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GDPR

GDPR

A quarter of UK consumers eye up potential GDPR compensation pay-outs

A survey of 1,000 UK consumers suggests that around half (52 per cent) would make a request if they suspected their personal information was being held without their consent.

According to the data from Macro 4 and MaruUsurv, 39 per cent would consider doing it just because they are curious to see what data companies are holding about them; and 26 per cent would make a request if there was a chance of compensation – which is possible if the rules were not being followed or their privacy was being breached, for example.

17 per cent would make a request in order to ‘get back’ at companies who had given them a negative experience.

In fact, only seven per cent of UK consumers would not be interested in seeing the personal information companies are holding about them, according to the survey.

As such, the research indicates GDPR requests will pose a challenge for organizations, both because personal data now includes so many different types of information and because it is difficult to predict just how many requests to prepare for.

Lynda Kershaw, Marketing Manager at Macro 4, said: “Personal information can be anything that is identifiable to an individual: everything from contact details, date of birth and credit card numbers, to information within emails and social media conversations, letters, bills and policy documents. Much of this is unstructured information held in separate systems controlled by different business departments and cannot be pulled together at the snap of your fingers.

“And things get even more complicated if you’re an online or ecommerce business that tracks people’s online behavior – such as the web pages they visit and ads they click – for marketing purposes. Under the new rules, cookies, IP addresses and other online identifiers all count as personal data. You need to explain exactly how you are using this kind of information, and be able to respond to customer queries about it, too.”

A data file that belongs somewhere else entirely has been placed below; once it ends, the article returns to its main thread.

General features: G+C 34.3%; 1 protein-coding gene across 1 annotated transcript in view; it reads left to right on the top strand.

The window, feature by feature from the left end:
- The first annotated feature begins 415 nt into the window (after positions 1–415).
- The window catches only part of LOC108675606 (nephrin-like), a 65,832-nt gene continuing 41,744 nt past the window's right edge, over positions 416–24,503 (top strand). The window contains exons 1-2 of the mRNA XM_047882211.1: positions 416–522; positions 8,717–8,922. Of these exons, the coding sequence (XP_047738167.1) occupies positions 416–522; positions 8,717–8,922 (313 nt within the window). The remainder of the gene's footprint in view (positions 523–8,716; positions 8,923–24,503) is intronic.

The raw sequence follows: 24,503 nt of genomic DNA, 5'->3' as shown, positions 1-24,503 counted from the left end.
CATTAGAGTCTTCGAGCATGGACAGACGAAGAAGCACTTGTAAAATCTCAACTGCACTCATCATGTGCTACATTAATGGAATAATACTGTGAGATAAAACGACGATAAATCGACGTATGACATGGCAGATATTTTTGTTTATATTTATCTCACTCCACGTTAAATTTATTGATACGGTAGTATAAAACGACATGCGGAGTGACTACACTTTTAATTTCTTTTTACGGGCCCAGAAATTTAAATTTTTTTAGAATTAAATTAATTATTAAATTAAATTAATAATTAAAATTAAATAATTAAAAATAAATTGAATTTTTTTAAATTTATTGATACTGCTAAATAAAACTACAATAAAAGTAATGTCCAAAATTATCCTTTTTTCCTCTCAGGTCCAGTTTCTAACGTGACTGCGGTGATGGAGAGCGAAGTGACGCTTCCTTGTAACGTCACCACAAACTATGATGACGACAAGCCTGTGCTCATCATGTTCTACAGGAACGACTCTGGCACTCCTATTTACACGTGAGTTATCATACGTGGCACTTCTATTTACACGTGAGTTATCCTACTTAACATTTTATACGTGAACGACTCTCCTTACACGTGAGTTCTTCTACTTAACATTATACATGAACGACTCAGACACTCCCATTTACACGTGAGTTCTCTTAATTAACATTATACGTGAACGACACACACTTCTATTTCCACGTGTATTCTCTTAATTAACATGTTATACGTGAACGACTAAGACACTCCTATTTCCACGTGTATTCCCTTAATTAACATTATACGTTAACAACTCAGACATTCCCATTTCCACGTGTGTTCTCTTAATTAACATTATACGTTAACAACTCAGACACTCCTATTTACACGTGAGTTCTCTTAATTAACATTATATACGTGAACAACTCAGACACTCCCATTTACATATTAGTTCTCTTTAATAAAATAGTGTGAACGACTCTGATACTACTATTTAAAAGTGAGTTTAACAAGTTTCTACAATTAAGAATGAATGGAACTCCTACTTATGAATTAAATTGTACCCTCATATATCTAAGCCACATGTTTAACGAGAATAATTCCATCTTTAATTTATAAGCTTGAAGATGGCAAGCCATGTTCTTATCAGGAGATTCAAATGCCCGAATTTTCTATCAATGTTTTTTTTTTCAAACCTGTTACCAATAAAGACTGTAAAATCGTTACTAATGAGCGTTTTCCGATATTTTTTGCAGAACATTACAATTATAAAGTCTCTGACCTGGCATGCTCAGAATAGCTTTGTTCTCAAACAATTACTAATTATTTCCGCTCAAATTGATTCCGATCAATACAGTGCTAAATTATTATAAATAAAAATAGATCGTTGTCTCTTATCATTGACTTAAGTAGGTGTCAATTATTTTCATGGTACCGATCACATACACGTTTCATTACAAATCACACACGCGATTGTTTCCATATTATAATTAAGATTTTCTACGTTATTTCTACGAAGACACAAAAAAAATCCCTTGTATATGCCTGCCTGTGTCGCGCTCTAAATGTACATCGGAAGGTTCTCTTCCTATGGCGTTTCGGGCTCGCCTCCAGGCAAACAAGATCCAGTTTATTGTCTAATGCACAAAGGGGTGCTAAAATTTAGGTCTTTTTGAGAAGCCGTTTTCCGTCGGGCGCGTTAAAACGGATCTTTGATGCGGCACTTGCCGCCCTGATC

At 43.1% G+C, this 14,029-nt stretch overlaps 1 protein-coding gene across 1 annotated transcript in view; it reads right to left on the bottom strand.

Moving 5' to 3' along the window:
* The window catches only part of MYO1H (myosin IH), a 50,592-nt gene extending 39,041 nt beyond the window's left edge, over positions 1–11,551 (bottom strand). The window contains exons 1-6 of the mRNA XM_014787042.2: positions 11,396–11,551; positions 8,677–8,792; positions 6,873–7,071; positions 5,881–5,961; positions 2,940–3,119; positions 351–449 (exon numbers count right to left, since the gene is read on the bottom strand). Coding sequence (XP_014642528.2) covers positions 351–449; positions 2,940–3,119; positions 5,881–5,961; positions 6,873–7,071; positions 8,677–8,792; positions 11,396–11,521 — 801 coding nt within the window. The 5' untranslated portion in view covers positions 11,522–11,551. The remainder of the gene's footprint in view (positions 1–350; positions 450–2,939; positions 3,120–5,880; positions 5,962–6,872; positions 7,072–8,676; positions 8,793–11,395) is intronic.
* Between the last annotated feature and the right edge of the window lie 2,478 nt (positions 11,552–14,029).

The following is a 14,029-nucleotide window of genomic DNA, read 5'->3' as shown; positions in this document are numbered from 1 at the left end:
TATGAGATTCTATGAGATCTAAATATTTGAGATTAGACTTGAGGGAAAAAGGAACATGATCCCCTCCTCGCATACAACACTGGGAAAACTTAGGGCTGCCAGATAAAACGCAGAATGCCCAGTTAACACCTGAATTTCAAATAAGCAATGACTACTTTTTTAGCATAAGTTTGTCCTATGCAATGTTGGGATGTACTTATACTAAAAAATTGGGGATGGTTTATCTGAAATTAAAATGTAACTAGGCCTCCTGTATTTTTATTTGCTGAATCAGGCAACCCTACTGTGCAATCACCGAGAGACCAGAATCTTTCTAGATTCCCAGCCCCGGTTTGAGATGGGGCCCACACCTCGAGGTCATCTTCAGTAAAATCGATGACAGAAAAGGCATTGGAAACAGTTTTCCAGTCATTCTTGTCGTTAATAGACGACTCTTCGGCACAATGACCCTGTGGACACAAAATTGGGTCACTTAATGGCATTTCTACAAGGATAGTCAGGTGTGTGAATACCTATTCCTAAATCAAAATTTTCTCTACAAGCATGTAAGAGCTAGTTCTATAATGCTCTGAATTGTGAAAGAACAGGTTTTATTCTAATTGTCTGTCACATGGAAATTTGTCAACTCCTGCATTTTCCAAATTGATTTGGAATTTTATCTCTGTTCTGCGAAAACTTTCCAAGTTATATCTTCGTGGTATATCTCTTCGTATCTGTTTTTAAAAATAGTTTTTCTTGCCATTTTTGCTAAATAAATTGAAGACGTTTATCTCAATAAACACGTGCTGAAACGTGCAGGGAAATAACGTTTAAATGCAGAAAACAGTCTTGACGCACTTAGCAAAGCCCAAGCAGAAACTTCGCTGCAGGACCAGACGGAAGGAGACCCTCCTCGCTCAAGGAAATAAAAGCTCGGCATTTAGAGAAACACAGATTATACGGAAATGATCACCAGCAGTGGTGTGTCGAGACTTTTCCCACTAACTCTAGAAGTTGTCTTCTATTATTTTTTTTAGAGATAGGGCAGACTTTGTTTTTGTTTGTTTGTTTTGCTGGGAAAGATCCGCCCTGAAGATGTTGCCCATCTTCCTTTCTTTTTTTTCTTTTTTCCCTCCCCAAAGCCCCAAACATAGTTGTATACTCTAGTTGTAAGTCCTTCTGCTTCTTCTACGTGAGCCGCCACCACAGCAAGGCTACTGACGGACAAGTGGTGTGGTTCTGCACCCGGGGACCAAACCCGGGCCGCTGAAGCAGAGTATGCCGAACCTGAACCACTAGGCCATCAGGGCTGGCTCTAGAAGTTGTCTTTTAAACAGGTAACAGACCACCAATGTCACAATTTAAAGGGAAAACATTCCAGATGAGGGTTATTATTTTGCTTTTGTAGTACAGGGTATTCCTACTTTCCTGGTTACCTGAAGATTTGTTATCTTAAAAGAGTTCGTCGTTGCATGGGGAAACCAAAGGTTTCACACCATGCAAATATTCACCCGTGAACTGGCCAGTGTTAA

62 per cent of the survey sample said they want stricter rules surrounding data collected about people’s online behavior (sites they visit, ads they click and purchases they make). The GDPR takes account of this by classifying online identifiers such as computer IP addresses as personal information.

Surprisingly, with over six months to go before the GDPR takes effect, the research suggests that 66 per cent of consumers already have some awareness of the regulation. 43 per cent say they want to see bigger fines for companies who are not following data protection rules.

While tough financial penalties are expected for failing to comply with the GDPR, experts believe companies should also be concerned about compensation litigation, which could mimic the activity that has grown around Payment Protection Insurance (PPI) compensation pay-outs.

This supposes that hundreds or thousands of individuals could be brought together by law firms to mount ‘no-win, no-fee’ class actions against organizations who have not adhered to the new data privacy regulation.

Other findings of the Macro 4 research include:

  • 42% of consumers find it difficult to keep track of personal information they have consented to organizations collecting